Of course the problem, even for the wealthy, is that flood defences only work if climate change remains nice and predictable, which it probably won’t be. Sea level rise might occur in sudden spurts (as has happened in the past) meaning flood defences can’t be built quickly enough. And beyond a certain tipping point, if sea levels get high enough, such flood defences just won’t work. The trouble with leeves and sea walls is that once they are breached, the effects are often devastating (as Katrina showed). Plus they only stop floods, if ground water gets contaminated by salt water, then it can make it virtually impossible to maintain large coastal cities.

So this brings up the option of what’s called “managed retreat”. However, this terms has, up until now, only been used with regard to maybe a couple of houses at risk from coastal erosion. We’re now talking about whole suburbs or even cities being abandoned. To say this is going to a big deal is to put it mildly. I mean imagine you live in a small working class town in Pennsylvania. How are you going to feel if a few million pushy New Yorkers suddenly show up and start acting like they own the place (which in time they probably will!), then turn your local bar into a hipster cafe. How do you think the locals inland of Lagos (who are mostly Muslim) will react when millions of those displaced by climate change (often Christian) start moving onto their land? And if the bigot brigade think we’ve got a refugee crisis now in America or the EU, wait till a few hundred million show up and want in.

All in all, what these issues show is that no matter how expensive you’ve been led to believe fighting climate change will be, its still going to be cheaper than dealing with the consequences. And for the record, those costs are often wildly exaggerated by the right wing media. If we can’t afford to transition away from fossil fuels, then fundamentally we can’t afford to keep using them.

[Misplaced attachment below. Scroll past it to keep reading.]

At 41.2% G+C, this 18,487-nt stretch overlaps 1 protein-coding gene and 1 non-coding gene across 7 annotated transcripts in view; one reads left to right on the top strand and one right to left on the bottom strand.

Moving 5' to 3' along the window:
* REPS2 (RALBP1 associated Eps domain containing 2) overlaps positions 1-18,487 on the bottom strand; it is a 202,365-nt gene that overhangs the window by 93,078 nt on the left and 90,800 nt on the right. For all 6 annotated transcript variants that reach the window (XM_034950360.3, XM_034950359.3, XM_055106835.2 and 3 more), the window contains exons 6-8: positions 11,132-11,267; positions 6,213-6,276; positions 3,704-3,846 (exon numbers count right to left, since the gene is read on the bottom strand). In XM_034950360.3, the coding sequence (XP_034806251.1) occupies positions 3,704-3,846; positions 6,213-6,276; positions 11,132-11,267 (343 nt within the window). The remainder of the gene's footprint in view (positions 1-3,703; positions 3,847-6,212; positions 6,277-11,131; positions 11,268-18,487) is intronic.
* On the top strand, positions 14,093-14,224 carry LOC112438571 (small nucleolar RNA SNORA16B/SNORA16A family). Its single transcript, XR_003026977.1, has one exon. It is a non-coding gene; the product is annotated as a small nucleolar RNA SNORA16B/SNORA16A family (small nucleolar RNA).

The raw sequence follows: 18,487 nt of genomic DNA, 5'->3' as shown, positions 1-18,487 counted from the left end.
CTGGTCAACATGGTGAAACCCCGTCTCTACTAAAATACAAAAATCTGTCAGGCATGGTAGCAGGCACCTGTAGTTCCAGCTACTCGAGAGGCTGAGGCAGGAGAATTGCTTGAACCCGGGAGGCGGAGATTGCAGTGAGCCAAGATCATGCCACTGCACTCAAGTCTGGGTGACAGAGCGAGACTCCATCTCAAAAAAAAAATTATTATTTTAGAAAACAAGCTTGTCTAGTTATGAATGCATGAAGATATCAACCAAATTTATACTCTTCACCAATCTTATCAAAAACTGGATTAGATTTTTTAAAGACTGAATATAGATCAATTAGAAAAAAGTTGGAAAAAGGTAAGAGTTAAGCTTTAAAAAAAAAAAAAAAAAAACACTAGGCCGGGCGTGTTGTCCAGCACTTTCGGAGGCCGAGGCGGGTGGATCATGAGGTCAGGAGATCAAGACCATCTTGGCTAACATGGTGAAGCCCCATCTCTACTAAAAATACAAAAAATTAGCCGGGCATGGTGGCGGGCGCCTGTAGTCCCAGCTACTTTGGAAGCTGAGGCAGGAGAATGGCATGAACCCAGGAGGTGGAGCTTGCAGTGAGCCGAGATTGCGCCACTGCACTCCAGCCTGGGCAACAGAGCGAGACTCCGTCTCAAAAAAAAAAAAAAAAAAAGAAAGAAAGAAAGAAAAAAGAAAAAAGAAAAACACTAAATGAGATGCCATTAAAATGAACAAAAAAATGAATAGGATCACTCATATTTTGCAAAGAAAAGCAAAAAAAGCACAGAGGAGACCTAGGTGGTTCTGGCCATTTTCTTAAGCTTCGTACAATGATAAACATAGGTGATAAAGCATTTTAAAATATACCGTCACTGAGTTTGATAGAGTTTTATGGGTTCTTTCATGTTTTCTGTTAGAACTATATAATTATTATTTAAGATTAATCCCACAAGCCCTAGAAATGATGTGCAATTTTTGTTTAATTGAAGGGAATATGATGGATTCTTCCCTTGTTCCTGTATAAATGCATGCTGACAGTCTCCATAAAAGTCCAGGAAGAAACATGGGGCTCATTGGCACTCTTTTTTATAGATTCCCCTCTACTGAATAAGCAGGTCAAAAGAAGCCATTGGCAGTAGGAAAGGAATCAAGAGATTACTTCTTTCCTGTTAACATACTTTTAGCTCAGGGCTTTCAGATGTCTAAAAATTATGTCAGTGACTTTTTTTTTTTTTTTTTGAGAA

About daryan12

Engineer, expertise: Energy, Sustainablity, Computer Aided Engineering, Renewables technology
This entry was posted in climate change, environment, politics, renewables, sustainability, sustainable and tagged , , . Bookmark the permalink.

2 Responses to When the leeve isn’t dry

  1. Pingback: The Coronavirus and the failings of populism | daryanblog

Leave a Reply

Fill in your details below or click an icon to log in:

WordPress.com Logo

You are commenting using your WordPress.com account. Log Out /  Change )

Google photo

You are commenting using your Google account. Log Out /  Change )

Twitter picture

You are commenting using your Twitter account. Log Out /  Change )

Facebook photo

You are commenting using your Facebook account. Log Out /  Change )

Connecting to %s

This site uses Akismet to reduce spam. Learn how your comment data is processed.